Who can fail enjoy watching the likes of Dakar racer Pablo Quintanilla on his 60-hp Honda CRF450 surfing and slicing over the Arabian dunes?
Me? I rode a substantially less potent CRF300 Rally for a couple of hours across the damp, leafy byways of north Surrey to see if it could be a contender for my next travel bike.
The 286cc 300 resembles the previous 250 Rally (and indeed the real desert racer) but loses 4kg, gains LED lights, a slipper clutch, 5mm seat height and 2.7L in the tank. Less weight; more tank: all good. Some young youtuber was thrilled to calculate a 15% power-to-weight gain from the specs, but then admitted actually sitting on the bike would make that figure negligible.
Very light (147kg verified with a near empty tank)
Very good (claimed) mpg
Interesting gearing: low 1st; overdrive 6th
Bigger fuel tank (12.8L = 500km range)
Welded subframe looks chunkier (162kg claimed payload)
IMS only do a 9.5L tank for the 300L (+1.7L) which makes the Rally all the better
For me, the 3hp gain is not a worthwhile improvement
Lots of plastic to scratch and crack
Tall saddle (but sinks down loads – or was my Xmas better than I thought?)
Suspension probably needs upgrading
Nearly a £grand more than a 300L
Less than two hundred quid cheaper than a 500X
Pulling away from Dobles my immediate thought was ‘oh dear…’ But of course so much depends on what you’ve been riding lately (me, an AT which barely needs the throttle turning). Reminding myself how to crank the handle and let it rev a bit got the Rally moving, but it wasn’t night and day over my 250 recollections. Just down the road I pushed it briefly up to an indicated 70 (64mph) where it felt OK.
I realised they’ve done a clever thing with the gearing: 1st is very low; ~4mph at tickover, just what is wanted on gnarly trails. Any other time you can easily pull away in 2nd without straining the clutch. And 6th sees the revs drop by 1000rpm – just don’t expect to be able overtake anything much. I’ve not noticed such a gearing spread on a bike before and like the idea.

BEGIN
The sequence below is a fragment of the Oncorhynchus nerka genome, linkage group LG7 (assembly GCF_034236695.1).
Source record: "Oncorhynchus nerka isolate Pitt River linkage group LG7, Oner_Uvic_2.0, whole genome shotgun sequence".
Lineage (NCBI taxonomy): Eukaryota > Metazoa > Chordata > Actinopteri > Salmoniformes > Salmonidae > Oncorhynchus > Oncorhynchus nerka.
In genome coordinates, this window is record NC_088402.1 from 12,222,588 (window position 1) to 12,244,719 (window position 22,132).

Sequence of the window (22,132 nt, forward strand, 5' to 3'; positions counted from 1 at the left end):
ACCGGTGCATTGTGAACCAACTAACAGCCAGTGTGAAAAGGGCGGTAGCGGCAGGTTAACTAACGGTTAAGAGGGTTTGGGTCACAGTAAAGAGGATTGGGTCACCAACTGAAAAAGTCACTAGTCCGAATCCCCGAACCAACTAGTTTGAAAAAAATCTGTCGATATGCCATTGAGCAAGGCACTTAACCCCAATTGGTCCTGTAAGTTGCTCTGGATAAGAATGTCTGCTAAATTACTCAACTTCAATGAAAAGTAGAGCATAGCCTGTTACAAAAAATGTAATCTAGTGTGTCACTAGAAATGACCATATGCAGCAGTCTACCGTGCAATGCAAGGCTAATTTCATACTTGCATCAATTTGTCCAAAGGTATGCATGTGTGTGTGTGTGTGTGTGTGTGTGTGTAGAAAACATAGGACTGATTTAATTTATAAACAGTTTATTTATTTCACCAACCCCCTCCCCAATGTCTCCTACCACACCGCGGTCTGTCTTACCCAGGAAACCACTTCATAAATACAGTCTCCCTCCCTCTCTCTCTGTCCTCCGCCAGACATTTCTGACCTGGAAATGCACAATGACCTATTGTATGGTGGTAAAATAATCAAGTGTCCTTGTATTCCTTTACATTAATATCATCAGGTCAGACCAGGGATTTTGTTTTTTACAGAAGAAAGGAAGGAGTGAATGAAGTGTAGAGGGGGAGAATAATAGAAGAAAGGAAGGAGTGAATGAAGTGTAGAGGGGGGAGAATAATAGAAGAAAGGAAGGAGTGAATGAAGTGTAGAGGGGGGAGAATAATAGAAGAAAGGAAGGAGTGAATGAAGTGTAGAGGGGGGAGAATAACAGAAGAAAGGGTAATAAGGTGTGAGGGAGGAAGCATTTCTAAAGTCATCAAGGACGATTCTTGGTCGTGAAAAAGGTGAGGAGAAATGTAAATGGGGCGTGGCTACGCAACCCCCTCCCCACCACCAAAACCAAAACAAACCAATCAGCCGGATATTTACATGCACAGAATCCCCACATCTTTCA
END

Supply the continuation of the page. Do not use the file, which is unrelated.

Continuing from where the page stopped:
The bike feels exceedingly light (again compared to the extra 80kg I’m used to). An intimidating mass weight gives you confidence to throw yourself at pretty much any trail, knowing you can keep it in line and easily pick it up, if needed.
At the indicated mpg (I managed to bring it back doing 92) you’d have an amazing 500km range. But of course the seat (or your backside) would not last a third of that distance. But that is a £300+ expense spared over the tiny-tanked 300L.
There’s been a lot of online excitement about the full-fat ‘300s’, but while the emperor’s new clothes are sharp, they are verging on translucent. For domestic trail biking I’d be happier with the less damage-prone 300L, especially once it got an IMS tank. The CRF 300 motor is just a stroked 250, so that’s as big as the barrel and crankcase will probably allow. Honda has no other suitable engines apart from the high-maintenance 450 dirt racers, like the stillborn 450L. Great for real rallies, not so much for the overland.
I know that my test bike had less than 100 miles on the odo when I returned it to Dobles so needs loosening up, but after this ride I’d sooner settle for a post-2019 250L with an IMS tank plus some other worthwhile mods and save a grand or two.
More impressions in the photos below.